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View from the USA: School of rock

By hinting at the inconceivable age of our planet, the Grand Canyon and Utah’s fossils teach us a poignant lesson about our fleeting presence here on earth

View from the USA: School of rock
Aaron Millar. Illustration: Jacqui Oakley

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I must be the only person in the world to have fallen asleep on a helicopter flight over the Grand Canyon. Long story: I felt a bit sick so I double-dropped some Dramamine, without reading the ‘may cause drowsiness’ warning. Within exactly one minute I knew precisely three new things: Dramamine doesn’t completely cure nausea; it will knock you out; and vomiting can’t possibly have a more spectacular backdrop than this. 

Between bouts of unconsciousness, I do remember one thing our pilot said. The true wonder of the Grand Canyon, it turns out, isn’t the pretty view — red rock spires reaching up in brushed hues of gold, yellow and amber — it’s the fact that written within those canyon walls is the most complete geologic record on the planet.

That got me thinking. The Grand Canyon began forming roughly six million years ago, as the Colorado River scoured through the exposed crust of the Colorado Plateau. As it did so, it revealed layer upon layer of older rocks — from the 260-million-year-old limestone at its summit to the 1.8-billion-year-old Vishnu schist at its base. Each layer tells a story, aeons in the making. Reading between the lines, we can see mountains rise and fall, oceans ebb and swell, the formation of the first, simple life forms through to the evolution of plants, fish, amphibians and, finally, us. It’s one the best showcases we have of ‘deep time’ — the inconceivably long geological history of the planet.

But it’s not the only one. Which is how I ended up holding a couple of polished, black gizzard stones that once churned food in the belly of a dinosaur. Arizona may have the Big Ditch, but Utah has something just as astonishing: monsters. The high desert climate here has done a great job of exposing and then preserving the most complete record of prehistoric life on the planet. I came here because, as a kid, I loved dinosaurs. But I also wanted to get a sense of what came before me. I wanted to feel Deep Time.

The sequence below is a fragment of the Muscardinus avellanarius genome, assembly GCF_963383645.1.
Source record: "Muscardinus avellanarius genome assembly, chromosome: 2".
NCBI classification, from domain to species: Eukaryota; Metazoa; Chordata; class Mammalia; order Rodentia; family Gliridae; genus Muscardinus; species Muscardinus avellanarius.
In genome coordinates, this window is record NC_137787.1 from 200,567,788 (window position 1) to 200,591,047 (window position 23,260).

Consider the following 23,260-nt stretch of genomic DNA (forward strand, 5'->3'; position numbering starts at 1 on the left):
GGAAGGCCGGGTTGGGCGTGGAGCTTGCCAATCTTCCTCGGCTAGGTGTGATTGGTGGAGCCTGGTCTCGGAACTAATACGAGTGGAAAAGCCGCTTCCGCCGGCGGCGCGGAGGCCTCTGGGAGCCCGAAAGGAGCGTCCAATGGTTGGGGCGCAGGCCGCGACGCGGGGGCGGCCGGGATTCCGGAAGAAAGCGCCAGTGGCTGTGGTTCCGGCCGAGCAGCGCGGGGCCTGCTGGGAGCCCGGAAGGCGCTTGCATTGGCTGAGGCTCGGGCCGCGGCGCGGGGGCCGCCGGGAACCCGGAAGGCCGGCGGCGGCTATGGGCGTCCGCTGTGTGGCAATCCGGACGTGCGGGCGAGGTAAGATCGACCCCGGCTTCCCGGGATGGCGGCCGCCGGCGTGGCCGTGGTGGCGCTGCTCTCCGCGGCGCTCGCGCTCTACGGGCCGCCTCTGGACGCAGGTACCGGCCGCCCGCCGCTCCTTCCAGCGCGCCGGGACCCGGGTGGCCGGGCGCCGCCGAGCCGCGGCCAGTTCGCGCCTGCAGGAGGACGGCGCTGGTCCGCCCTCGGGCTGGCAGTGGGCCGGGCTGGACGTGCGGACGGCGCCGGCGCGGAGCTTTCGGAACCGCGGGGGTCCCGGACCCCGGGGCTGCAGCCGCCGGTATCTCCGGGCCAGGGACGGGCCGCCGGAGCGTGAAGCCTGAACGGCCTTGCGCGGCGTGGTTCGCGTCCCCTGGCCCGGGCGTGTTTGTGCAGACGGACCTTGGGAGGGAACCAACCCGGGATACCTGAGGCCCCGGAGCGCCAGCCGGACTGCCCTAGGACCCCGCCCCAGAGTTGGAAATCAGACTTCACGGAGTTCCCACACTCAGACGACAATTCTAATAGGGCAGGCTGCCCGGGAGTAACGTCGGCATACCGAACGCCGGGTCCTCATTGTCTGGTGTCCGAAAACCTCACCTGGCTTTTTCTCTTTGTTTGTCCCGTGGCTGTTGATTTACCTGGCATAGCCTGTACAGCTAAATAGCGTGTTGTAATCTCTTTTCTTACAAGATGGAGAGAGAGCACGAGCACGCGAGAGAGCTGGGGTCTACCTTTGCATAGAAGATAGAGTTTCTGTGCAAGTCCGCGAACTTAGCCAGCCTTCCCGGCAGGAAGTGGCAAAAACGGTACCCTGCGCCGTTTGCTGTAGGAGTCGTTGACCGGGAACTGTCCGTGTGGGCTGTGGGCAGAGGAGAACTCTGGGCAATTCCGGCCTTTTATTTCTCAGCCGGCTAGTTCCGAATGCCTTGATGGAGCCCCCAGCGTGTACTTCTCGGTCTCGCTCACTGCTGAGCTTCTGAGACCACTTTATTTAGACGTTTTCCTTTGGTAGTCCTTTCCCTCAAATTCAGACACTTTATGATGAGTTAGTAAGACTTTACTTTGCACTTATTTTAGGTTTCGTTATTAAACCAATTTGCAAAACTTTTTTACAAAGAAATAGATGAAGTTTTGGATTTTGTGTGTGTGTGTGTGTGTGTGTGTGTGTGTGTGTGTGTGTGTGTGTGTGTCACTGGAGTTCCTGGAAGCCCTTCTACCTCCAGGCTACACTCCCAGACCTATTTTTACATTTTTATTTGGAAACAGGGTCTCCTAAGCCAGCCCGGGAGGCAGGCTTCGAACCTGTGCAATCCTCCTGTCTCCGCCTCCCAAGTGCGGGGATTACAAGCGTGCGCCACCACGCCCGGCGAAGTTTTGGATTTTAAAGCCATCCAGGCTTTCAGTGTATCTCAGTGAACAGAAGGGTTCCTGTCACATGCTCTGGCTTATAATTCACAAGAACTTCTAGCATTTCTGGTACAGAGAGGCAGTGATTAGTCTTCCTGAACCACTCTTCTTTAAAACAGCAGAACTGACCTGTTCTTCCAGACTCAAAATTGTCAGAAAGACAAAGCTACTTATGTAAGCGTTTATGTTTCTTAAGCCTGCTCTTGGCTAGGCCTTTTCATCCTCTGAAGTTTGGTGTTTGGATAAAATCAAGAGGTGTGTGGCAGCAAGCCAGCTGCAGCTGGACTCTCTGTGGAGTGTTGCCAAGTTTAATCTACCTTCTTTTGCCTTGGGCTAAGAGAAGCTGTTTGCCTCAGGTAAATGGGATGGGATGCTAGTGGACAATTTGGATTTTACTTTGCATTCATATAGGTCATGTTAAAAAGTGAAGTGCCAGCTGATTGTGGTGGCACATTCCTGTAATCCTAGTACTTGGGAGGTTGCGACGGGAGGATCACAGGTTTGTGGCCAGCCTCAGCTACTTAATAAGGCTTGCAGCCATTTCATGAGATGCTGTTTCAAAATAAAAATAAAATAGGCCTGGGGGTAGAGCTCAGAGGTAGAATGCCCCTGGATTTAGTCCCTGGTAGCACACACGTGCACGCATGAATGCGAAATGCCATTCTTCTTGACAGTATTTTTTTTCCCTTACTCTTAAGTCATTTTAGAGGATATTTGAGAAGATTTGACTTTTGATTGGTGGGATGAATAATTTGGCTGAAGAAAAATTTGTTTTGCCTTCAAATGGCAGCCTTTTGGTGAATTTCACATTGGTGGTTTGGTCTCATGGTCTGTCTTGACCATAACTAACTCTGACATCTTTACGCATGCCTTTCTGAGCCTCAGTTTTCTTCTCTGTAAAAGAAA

So, I spent the week driving the Dinosaur Diamond Scenic Byway, a 512-mile loop around the state’s Jurassic highlights. In the San Rafael Swell — home of the gizzard stones — I found fossils scattered like seashells washed up on the shore. In Red Fleet State Park, I hiked to a series of petrified sand dunes, where, 200 million years ago, giant three-toed beasts had come to drink, leaving behind dozens of footprints embedded in the mud. In the sheer cliffs of Dinosaur National Monument, I found the skeletal remains of a prehistoric dolphin, and then, a few hundred metres later, the burgundy tint of bones left over from giant land-dwellers — evidence that this desert was once an ocean whose waters receded to make way for a lush savannah.

But what truly blew my mind was the Wall of Bones in the Carnegie Quarry. Embossed into an exposed mountainside — pushed up from the bellows of the earth like a motion-sick person’s lunch on a helicopter — is an enormous slab of rock containing more than 1,500 skeletons. I trailed my hand along teeth the size of scimitars, talons like spears, leg bones as thick as trees, an eye socket the size of my head. “Don’t worry,” a nearby ranger said, as if reading my thoughts. “He’s too big for your closet and he definitely won’t fit under your bed.”

That’s when it hit me. Monsters really did walk this earth. Where you work or live or are standing now was once the home of stegosauruses, giant sauropods and Tyrannosaurus rex. What we tend to see as permanent — the mountains and oceans— are really flowing, like rivers; only too slowly for us to see as our brief lives flash by. Each footprint, each bone in the wall, or fossil on the ground, holds the resonance of that deep longevity. By touching it, our fingers can somehow grasp a concept our minds will never fully comprehend. That’s the magic of the dinosaurs and the true wonder of the Grand Canyon too. They’re reminders of our fleeting passage, the preciousness of each moment and the impermanence of all things. I’m heading back to the Grand Canyon to touch those walls, but this time I’m going on my own two feet.

Published in the June 2018 issue of National Geographic Traveller (UK)